- Sitting here watching all the last four episodes of this series of Doctor Foster (some call it ‘binge watching’ but the word binge just makes me feel bad about the amount of biscuits I’ve eaten whilst watching it) I’m truly strung out after those last episodes. Those two parents torturing each other time and time again but ignoring their son and his wants and needs. What they both professed though was how much they loved their child. Love is such an intense emotion and any parent will tell of the strength and power of that love.
Last week, I was asked by the disability charity Scope to take part in a research project looking at the effect of a disability on people who had previously been able bodied. As part of this and before I was interviewed by the lovely Phil, I had homework to do – a timeline of my life so far and another of my hopes of my future. The one about my life so far was pretty straightforward , although charting the last 49+1 years’ ups and downs was unexpectedly hard-hitting. From my nursing career, to having my children, my mother’s death, my divorce, my teaching career and my new relationship and subsequent re-marriage culminating in the last point on the timeline when my disability started. The researcher had asked me to do my timeline in a graph-like style, with up and down spikes to show the high and low points. (And yes, I did it in total girly style, using a ruler, best handwriting, colour coordinated and all!) There were many spikes but the highest of them all were the births of my two children and that huge rush of love came back to me whilst watching our dear deranged Doctor Foster today. No matter what else has happened in my life, my love for my children is unquestionable, undeniable and never ending. Like any other parent, I would do anything for them and like most of my friends, have always been a very hands on type of mother. Helping out at ballet shows, always turning up for school plays and infant school assemblies, making Christmas play costumes (the Clown Pop one was a triumph!), being the onsite taxi driver and generally just getting stuck in with things.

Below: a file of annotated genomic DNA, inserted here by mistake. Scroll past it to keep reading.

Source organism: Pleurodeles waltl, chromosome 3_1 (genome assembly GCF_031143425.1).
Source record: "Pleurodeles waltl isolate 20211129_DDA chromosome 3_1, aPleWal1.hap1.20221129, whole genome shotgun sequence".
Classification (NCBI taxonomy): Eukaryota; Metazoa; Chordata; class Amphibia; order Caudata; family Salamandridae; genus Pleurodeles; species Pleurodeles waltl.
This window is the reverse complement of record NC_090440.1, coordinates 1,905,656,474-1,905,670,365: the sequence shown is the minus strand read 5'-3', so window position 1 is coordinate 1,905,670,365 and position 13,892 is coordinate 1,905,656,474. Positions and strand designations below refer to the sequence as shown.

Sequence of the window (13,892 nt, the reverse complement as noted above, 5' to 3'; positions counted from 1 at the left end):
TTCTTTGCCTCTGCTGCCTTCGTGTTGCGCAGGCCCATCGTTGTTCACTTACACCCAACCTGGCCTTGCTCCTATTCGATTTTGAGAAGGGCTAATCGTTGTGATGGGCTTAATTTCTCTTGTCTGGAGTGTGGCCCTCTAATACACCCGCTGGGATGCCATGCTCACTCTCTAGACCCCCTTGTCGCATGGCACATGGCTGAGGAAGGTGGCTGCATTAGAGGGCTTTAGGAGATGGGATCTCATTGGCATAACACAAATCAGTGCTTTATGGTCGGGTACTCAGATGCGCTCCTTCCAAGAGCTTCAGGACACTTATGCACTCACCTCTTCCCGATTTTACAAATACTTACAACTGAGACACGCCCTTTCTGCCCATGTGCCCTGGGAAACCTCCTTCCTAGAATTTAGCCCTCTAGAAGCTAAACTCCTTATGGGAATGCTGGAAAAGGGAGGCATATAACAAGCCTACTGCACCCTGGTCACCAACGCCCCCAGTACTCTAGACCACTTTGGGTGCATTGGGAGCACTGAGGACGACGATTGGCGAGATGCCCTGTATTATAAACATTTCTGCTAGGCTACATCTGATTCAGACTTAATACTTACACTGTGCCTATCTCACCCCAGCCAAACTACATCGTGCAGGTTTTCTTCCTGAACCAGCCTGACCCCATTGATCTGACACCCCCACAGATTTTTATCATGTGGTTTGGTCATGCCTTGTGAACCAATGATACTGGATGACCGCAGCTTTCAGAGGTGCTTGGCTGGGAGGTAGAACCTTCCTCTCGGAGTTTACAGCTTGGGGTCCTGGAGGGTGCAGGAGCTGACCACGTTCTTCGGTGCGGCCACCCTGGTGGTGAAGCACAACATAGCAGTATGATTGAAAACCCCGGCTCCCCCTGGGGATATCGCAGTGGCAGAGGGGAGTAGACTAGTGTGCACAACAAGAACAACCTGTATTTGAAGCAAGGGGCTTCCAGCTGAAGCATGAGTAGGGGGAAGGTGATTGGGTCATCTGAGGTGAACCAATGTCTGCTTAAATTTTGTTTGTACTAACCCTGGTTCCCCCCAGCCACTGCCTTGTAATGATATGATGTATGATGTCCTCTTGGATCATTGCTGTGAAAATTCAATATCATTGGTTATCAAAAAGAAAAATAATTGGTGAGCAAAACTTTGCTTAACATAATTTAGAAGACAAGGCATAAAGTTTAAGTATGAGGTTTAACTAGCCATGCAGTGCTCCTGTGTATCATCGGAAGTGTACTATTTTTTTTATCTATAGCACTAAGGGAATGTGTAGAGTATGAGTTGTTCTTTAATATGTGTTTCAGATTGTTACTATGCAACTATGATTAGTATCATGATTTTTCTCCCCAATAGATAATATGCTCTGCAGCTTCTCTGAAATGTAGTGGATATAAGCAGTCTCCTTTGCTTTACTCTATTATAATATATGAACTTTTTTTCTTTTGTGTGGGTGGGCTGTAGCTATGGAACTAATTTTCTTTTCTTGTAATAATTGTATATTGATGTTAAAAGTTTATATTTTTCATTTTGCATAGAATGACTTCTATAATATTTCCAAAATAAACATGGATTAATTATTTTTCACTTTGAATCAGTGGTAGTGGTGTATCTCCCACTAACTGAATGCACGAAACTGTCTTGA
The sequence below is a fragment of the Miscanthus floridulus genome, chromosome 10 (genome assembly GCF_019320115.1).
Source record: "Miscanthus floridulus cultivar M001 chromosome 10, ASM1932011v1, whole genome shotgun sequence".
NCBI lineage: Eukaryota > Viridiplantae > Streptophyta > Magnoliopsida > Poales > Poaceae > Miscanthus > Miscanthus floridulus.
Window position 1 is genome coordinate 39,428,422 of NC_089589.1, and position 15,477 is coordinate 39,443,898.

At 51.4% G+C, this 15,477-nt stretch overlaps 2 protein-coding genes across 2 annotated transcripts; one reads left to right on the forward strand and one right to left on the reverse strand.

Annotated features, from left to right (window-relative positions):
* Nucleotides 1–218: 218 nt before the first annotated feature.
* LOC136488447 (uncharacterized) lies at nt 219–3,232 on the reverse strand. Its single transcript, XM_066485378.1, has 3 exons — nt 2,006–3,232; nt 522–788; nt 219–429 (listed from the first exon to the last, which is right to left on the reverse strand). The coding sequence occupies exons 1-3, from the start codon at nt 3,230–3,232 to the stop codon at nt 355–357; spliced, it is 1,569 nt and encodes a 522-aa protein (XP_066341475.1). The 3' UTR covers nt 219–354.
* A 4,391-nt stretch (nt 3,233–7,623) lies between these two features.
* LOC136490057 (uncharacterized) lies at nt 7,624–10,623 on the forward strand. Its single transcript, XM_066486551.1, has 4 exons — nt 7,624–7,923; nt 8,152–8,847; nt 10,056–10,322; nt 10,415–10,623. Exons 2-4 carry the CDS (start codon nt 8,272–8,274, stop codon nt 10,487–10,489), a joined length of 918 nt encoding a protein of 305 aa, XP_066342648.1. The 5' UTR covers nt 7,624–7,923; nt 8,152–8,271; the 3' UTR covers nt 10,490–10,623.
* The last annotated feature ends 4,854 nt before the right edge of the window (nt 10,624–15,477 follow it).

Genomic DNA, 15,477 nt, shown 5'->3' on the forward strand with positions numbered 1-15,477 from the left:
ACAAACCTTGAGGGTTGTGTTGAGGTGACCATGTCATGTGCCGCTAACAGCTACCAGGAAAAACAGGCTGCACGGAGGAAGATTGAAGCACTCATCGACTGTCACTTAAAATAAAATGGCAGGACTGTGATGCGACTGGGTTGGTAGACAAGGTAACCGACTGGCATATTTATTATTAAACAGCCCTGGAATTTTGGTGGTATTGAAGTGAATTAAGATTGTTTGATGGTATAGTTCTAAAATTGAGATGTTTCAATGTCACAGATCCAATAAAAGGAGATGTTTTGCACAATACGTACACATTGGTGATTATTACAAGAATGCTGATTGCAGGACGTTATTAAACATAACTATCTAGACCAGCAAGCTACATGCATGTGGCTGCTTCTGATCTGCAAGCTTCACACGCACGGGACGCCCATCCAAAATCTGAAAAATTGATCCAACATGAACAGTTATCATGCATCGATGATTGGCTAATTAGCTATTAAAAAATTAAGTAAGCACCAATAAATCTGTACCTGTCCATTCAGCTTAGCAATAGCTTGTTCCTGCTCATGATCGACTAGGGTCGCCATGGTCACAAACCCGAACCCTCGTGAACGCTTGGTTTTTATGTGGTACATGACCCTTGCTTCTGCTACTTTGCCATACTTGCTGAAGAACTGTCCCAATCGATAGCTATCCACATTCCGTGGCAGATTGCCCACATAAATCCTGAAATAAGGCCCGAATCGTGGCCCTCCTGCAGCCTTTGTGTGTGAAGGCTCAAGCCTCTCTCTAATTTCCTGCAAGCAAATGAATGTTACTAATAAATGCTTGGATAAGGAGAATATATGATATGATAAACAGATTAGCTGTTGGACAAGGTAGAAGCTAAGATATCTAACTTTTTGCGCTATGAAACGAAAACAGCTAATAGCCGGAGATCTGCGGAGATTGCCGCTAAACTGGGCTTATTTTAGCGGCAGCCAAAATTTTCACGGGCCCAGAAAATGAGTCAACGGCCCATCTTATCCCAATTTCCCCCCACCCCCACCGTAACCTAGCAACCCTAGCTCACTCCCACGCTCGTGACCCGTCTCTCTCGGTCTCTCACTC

That said, the next task that was required was the ‘Future Hopes’ task; another timeline with what I’d like to do in the future. For guidance, they sent me an exemplar timeline so I had some idea what to with it and on said exemplar timeline, there were things like, retire, play more golf, go on a cruise, write a book and right at the end, there was ‘have grandchildren’.
When I tried to do mine, I found it extremely difficult; all the things I instinctively wanted to write were things I would’ve wanted to do before I had my fracture and its repercussions. When I sat and thought it through a bit more honestly, the one thing that hit me from the example piece, was the ‘having grandchildren’ bit. Now whilst I’m far too young to be a granny (yep, that’s what I keep telling myself!) I would love our kids to produce a little bundle of joy at some point. My maternal genes would love it but being truly honest with myself, the kind of Gran I would like to be and the type of Gran I’m actually going to be able to be are two completely different.
In my head, I’m going to go to my daughter/son/stepsons’ house and help out, do the night feeds, nappies, the works. But in reality, when I can’t even manage the stairs, am I actually going to be able to do any of that? Can I run through the park with them? Could I push them around in their pushchair? Could I get onto the floor and play lego with them? Can I be the woman behind the scenes at the school play rushing to get everyone ready? All this when I struggle to walk with crutches?
It breaks my heart but the answer is no; I’m not going to be the granny I thought I’d be and that is truly the bitterest of pills to swallow.
So between the research last week and Dr Foster today, I have had to have a bit of good old heart and soul searching. Am I going to be the type of Granny I would want to be? No, but does that mean I can’t be a good gran? Absolutely not! I can still read out loud, I can still sing even louder and I can still play peek-a-boo and hide and seek (as long as I stay on the settee!)
And that thought has left me feeling hopeful for the future; who knows what will happen but am I going to worry about it anymore? I’d like to say ‘nope’ but that would not be me but I’m definitely going to look towards it with as much hope as I can. I’m one lucky woman, I have a roof over my head and a man who loves me, I have children that I love with all my heart and soul and even though there’s a lot of uncertainty ahead, at least I have hands to hold whilst I’m on my way and for that I am truly grateful…..